3. Imbued with this culture, John of Avila found the path which gave fullness to his life and meaning to his ministry. No difficulty, not even the injustice of persecution, could separate him from what was most essential in his life: to be a minister and apostle of Jesus Christ. He wanted to pass on this desire to many others, working courageously so that priests would respond suitably to the ambitious project of ecclesial renewal in their time with a deep interior life, a rigorous intellectual formation, an unfailing fidelity to the Church and a constant desire to bring Christ to others.
As they face the challenges of the new evangelization, his example also offers encouragement and light to today's priests who, as stewards of God's mysteries, are at the very heart of the Church where she is built on firm foundations and gathers in charity. For this reason, as John of Avila's concern for all the areas which form and enrich the Christian community also shows, priests bear that sign of universality which marks the Church of Christ, in which all charisms are welcomed and no person or thing should feel misunderstood or rejected in the one ecclesial community.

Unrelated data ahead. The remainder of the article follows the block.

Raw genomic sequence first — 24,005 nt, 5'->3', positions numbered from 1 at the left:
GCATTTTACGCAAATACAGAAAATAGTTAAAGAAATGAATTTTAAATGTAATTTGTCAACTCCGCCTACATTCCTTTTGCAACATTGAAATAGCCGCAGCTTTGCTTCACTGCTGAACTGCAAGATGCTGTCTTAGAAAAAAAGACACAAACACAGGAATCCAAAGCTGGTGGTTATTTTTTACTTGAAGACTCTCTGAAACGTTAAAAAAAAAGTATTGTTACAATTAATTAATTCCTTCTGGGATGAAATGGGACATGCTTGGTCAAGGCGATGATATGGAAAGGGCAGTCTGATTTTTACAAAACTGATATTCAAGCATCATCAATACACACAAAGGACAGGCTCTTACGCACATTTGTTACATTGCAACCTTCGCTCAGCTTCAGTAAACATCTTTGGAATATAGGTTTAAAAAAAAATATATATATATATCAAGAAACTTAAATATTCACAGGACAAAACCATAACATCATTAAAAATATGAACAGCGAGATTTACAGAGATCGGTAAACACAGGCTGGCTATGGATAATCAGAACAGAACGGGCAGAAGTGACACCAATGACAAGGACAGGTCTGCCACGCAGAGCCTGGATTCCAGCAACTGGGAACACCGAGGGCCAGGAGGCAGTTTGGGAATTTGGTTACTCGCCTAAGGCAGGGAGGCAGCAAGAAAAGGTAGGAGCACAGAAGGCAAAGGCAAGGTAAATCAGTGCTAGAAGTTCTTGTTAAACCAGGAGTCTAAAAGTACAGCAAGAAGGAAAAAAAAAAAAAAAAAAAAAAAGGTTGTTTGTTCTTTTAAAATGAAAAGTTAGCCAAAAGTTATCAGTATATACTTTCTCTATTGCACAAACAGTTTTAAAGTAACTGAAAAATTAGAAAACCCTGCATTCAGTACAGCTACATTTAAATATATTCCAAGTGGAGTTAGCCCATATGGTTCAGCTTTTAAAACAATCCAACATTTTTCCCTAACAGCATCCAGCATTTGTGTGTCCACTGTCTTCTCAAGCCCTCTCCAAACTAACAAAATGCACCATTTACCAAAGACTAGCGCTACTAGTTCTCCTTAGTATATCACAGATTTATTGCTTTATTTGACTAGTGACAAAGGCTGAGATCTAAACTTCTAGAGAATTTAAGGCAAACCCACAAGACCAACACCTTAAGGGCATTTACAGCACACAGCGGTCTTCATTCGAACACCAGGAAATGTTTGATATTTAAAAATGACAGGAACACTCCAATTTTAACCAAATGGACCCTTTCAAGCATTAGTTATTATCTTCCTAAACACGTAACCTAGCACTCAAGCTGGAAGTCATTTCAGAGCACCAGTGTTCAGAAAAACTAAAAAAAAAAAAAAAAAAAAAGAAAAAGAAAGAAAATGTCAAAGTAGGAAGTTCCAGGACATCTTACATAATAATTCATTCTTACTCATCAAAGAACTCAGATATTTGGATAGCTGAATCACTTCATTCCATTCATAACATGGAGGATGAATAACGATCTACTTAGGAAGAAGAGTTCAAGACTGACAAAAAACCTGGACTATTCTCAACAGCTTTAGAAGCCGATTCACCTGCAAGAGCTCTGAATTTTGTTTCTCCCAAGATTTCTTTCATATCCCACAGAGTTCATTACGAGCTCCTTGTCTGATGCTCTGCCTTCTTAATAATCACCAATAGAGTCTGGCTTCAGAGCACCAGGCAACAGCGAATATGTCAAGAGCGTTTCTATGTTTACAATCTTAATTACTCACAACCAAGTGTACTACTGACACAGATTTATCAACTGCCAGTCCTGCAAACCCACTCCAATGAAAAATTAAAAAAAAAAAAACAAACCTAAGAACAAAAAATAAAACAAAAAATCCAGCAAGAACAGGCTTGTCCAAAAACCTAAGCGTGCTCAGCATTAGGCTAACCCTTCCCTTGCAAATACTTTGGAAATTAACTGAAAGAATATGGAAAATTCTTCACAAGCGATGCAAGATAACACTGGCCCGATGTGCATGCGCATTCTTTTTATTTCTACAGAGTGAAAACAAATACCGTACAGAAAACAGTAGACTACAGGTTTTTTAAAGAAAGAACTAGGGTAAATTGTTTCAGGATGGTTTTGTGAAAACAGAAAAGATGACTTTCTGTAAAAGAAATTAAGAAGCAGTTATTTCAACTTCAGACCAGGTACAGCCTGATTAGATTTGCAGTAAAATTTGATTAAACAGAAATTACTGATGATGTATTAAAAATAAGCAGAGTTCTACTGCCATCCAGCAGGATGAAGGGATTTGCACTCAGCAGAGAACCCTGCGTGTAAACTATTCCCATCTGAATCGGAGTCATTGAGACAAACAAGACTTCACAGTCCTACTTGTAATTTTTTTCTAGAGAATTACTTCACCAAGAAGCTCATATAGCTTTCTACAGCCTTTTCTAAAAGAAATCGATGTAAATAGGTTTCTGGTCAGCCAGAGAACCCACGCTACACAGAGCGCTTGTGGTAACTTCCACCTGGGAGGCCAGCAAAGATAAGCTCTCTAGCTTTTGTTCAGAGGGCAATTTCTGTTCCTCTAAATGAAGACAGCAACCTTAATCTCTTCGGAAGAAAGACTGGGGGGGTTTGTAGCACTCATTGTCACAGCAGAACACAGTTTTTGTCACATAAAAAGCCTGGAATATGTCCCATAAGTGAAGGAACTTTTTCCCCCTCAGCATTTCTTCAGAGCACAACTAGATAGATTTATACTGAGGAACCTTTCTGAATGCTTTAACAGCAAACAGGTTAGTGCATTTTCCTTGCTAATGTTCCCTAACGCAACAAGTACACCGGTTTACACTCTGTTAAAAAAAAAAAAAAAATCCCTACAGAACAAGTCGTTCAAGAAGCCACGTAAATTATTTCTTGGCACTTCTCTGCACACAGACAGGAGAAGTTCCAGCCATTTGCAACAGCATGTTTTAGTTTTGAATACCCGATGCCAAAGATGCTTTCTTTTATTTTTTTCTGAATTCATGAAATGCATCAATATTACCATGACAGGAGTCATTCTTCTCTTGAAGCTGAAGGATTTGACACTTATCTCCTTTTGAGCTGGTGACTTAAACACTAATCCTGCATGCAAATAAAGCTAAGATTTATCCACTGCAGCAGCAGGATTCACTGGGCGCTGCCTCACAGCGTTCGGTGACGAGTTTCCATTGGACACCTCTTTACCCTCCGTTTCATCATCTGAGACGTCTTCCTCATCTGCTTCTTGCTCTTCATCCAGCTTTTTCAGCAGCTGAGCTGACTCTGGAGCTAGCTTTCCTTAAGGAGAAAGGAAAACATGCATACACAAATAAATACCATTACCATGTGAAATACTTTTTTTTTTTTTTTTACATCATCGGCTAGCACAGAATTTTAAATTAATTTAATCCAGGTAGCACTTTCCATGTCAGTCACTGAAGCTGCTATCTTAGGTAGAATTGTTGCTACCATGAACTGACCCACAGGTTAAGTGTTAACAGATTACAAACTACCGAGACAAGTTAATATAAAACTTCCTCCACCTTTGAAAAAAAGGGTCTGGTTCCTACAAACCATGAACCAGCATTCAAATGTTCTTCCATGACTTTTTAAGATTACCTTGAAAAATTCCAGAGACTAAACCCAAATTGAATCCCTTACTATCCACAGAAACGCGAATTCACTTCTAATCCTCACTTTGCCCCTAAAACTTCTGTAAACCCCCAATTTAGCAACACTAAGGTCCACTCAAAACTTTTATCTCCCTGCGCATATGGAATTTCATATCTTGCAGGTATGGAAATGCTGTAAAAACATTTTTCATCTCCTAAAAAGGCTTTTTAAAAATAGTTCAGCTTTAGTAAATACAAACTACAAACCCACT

4. With these sentiments, I would like to express my best wishes that this meeting will strengthen the bonds of brotherhood between priests and their close communion with their Bishops, that it will support them in their vocation, so that they can better serve the pilgrim People of God in the various regions of Spain with generosity, "purity, knowledge, forbearance, kindness, the Holy Spirit, genuine love, truthful speech, and the power of God" (2Co 6,6-7). As I entrust those taking part in this meeting and all other Spanish priests to the motherly care of the Blessed Virgin Mary and ask the Lord, through the intercession of St John of Avila, to continue to call many sons of this noble land to proclaim the Gospel within and beyond its borders, I am pleased to impart to them my Apostolic Blessing.
From the Vatican, 10 May 2000, the liturgical memorial of St John of Avila.
To Reverend Mother
of the Missionaries of the Sacred Heart
1. I joyfully join the Congregation of the Missionaries of the Sacred Heart in thanking the Lord on the 150th anniversary of the birth of its foundress, Mother Frances Xavier Cabrini, and the 50th anniversary of her being proclaimed patroness of immigrants. These happy occasions, which enrich the Jubilee journey of your institute, are special opportunities to rediscover the zeal and creative love of your charism in view of the new challenges arising from the world of human mobility.